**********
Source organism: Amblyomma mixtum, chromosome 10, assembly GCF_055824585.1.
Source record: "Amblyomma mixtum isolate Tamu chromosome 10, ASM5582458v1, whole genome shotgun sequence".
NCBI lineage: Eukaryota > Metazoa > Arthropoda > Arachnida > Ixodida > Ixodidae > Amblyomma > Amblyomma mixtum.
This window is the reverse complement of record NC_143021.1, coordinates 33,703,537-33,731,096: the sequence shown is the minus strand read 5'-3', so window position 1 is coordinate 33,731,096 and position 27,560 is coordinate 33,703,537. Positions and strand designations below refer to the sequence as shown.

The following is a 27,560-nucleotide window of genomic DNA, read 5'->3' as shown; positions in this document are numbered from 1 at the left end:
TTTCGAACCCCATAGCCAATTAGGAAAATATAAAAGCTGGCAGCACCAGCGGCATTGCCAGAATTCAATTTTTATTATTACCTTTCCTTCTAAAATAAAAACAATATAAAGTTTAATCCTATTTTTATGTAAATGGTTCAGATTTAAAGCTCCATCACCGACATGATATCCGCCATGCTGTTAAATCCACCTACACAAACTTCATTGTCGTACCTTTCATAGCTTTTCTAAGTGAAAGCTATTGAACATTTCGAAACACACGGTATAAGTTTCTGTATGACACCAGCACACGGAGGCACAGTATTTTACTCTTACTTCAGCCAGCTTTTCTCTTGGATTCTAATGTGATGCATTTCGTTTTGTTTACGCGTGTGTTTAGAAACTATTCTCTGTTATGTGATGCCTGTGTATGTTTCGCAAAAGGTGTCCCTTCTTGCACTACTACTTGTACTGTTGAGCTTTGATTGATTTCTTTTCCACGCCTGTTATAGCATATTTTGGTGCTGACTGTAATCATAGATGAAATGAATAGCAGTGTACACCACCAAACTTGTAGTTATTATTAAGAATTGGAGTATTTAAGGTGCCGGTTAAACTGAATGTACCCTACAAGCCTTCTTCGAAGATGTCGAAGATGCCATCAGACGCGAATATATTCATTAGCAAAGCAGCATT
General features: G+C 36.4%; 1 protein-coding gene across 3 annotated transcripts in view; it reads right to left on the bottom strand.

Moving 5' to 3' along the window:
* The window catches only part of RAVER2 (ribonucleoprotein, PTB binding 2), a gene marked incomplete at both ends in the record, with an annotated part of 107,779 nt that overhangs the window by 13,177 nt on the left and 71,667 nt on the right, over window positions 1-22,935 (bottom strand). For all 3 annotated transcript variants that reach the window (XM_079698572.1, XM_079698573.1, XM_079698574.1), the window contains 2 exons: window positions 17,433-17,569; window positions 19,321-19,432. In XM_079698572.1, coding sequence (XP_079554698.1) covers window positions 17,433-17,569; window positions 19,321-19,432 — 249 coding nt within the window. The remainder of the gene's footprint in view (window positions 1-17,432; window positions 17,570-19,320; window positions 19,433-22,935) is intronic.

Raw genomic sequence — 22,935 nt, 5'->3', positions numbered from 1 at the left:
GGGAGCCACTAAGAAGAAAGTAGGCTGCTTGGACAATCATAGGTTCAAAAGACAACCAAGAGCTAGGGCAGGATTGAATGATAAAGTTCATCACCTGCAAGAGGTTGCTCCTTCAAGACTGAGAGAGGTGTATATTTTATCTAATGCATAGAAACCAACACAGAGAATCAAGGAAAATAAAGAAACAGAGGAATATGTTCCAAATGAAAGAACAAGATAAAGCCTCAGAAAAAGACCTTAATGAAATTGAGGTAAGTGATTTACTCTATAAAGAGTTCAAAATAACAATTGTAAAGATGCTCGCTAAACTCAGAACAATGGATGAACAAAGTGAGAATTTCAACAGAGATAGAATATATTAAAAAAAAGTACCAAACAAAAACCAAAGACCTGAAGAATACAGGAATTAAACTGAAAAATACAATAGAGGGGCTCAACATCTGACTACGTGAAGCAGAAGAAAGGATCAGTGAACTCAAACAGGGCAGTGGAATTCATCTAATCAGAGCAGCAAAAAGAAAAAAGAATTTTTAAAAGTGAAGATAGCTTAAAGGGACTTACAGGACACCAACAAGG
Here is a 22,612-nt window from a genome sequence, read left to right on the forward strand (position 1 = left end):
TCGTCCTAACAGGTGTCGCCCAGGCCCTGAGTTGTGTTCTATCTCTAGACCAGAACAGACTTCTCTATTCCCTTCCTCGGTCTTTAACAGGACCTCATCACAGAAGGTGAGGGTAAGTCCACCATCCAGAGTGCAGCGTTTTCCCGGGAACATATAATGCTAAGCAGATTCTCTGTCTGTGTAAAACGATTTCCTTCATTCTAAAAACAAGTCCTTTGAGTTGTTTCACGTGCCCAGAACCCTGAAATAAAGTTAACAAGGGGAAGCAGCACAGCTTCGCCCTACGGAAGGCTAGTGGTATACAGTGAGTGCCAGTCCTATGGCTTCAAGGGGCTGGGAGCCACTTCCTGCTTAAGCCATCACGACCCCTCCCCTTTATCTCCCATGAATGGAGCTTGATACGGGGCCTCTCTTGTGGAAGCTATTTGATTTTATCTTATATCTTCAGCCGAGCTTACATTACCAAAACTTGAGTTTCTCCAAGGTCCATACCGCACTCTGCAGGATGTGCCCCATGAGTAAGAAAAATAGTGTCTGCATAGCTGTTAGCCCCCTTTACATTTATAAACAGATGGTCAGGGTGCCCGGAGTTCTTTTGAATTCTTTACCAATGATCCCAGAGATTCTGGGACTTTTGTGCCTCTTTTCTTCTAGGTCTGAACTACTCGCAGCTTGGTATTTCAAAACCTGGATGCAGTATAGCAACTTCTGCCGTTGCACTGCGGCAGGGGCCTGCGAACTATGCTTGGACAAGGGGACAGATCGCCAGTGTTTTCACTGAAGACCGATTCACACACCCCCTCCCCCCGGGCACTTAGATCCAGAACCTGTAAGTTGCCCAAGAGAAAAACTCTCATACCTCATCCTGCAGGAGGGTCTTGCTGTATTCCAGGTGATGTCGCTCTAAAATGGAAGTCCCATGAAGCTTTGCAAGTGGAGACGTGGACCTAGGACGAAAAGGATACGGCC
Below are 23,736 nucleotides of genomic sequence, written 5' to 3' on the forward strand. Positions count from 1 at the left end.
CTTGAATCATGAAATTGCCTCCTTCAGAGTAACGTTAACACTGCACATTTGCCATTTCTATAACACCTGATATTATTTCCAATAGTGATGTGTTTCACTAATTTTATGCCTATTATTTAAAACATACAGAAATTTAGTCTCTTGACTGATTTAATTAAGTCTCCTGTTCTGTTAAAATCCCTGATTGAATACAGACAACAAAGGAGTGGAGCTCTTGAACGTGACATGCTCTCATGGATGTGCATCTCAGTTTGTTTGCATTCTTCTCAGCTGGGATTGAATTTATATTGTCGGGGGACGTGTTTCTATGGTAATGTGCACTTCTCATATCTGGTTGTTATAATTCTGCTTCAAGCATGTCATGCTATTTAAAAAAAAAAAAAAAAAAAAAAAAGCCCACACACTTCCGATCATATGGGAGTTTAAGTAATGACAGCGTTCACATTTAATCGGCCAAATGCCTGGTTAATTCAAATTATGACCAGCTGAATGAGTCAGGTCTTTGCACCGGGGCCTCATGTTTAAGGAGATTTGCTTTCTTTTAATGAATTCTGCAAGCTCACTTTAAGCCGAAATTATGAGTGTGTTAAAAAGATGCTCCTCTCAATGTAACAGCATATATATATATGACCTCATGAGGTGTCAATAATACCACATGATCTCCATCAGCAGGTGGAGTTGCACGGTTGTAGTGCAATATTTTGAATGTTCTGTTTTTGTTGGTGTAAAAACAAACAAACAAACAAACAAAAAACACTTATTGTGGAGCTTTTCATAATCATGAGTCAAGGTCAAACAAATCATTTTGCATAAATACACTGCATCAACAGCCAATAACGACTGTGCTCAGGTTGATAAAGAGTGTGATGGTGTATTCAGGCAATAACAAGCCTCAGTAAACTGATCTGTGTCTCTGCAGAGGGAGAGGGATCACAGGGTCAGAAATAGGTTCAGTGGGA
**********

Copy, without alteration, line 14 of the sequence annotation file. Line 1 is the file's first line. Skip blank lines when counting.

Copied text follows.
Below are 23,736 nucleotides of genomic sequence, written 5' to 3' on the forward strand. Positions count from 1 at the left end.